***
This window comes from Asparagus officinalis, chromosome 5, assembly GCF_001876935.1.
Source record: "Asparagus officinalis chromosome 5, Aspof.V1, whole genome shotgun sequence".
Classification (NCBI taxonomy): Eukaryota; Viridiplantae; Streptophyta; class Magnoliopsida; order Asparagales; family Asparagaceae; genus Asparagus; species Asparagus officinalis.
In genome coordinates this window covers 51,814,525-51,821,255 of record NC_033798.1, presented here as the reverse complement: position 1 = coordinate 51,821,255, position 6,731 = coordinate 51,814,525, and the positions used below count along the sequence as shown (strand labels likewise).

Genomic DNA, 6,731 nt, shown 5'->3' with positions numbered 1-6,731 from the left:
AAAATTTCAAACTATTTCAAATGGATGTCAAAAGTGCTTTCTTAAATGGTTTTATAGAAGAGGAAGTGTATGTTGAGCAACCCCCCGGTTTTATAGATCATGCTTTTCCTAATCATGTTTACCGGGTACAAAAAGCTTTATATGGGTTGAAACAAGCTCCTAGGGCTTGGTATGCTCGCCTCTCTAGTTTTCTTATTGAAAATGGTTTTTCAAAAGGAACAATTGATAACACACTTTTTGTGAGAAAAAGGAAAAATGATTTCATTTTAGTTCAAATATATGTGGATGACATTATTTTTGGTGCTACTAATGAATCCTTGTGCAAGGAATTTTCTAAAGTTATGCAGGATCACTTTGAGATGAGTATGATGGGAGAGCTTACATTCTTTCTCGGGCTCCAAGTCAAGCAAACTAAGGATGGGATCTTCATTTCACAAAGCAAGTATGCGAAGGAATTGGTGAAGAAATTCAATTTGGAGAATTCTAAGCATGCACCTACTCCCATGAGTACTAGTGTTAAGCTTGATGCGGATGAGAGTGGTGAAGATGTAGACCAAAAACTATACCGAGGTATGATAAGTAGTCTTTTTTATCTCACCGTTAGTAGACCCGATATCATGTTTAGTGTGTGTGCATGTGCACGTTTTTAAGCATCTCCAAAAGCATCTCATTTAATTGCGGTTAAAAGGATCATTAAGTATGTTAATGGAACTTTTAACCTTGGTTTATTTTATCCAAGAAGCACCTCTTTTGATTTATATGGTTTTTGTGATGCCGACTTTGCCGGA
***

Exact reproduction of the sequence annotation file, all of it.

This window comes from Asparagus officinalis, chromosome 5, assembly GCF_001876935.1.
Source record: "Asparagus officinalis chromosome 5, Aspof.V1, whole genome shotgun sequence".
Classification (NCBI taxonomy): Eukaryota; Viridiplantae; Streptophyta; class Magnoliopsida; order Asparagales; family Asparagaceae; genus Asparagus; species Asparagus officinalis.
In genome coordinates this window covers 51,814,525-51,821,255 of record NC_033798.1, presented here as the reverse complement: position 1 = coordinate 51,821,255, position 6,731 = coordinate 51,814,525, and the positions used below count along the sequence as shown (strand labels likewise).

Genomic DNA, 6,731 nt, shown 5'->3' with positions numbered 1-6,731 from the left:
AAAATTTCAAACTATTTCAAATGGATGTCAAAAGTGCTTTCTTAAATGGTTTTATAGAAGAGGAAGTGTATGTTGAGCAACCCCCCGGTTTTATAGATCATGCTTTTCCTAATCATGTTTACCGGGTACAAAAAGCTTTATATGGGTTGAAACAAGCTCCTAGGGCTTGGTATGCTCGCCTCTCTAGTTTTCTTATTGAAAATGGTTTTTCAAAAGGAACAATTGATAACACACTTTTTGTGAGAAAAAGGAAAAATGATTTCATTTTAGTTCAAATATATGTGGATGACATTATTTTTGGTGCTACTAATGAATCCTTGTGCAAGGAATTTTCTAAAGTTATGCAGGATCACTTTGAGATGAGTATGATGGGAGAGCTTACATTCTTTCTCGGGCTCCAAGTCAAGCAAACTAAGGATGGGATCTTCATTTCACAAAGCAAGTATGCGAAGGAATTGGTGAAGAAATTCAATTTGGAGAATTCTAAGCATGCACCTACTCCCATGAGTACTAGTGTTAAGCTTGATGCGGATGAGAGTGGTGAAGATGTAGACCAAAAACTATACCGAGGTATGATAAGTAGTCTTTTTTATCTCACCGTTAGTAGACCCGATATCATGTTTAGTGTGTGTGCATGTGCACGTTTTTAAGCATCTCCAAAAGCATCTCATTTAATTGCGGTTAAAAGGATCATTAAGTATGTTAATGGAACTTTTAACCTTGGTTTATTTTATCCAAGAAGCACCTCTTTTGATTTATATGGTTTTTGTGATGCCGACTTTGCCGGA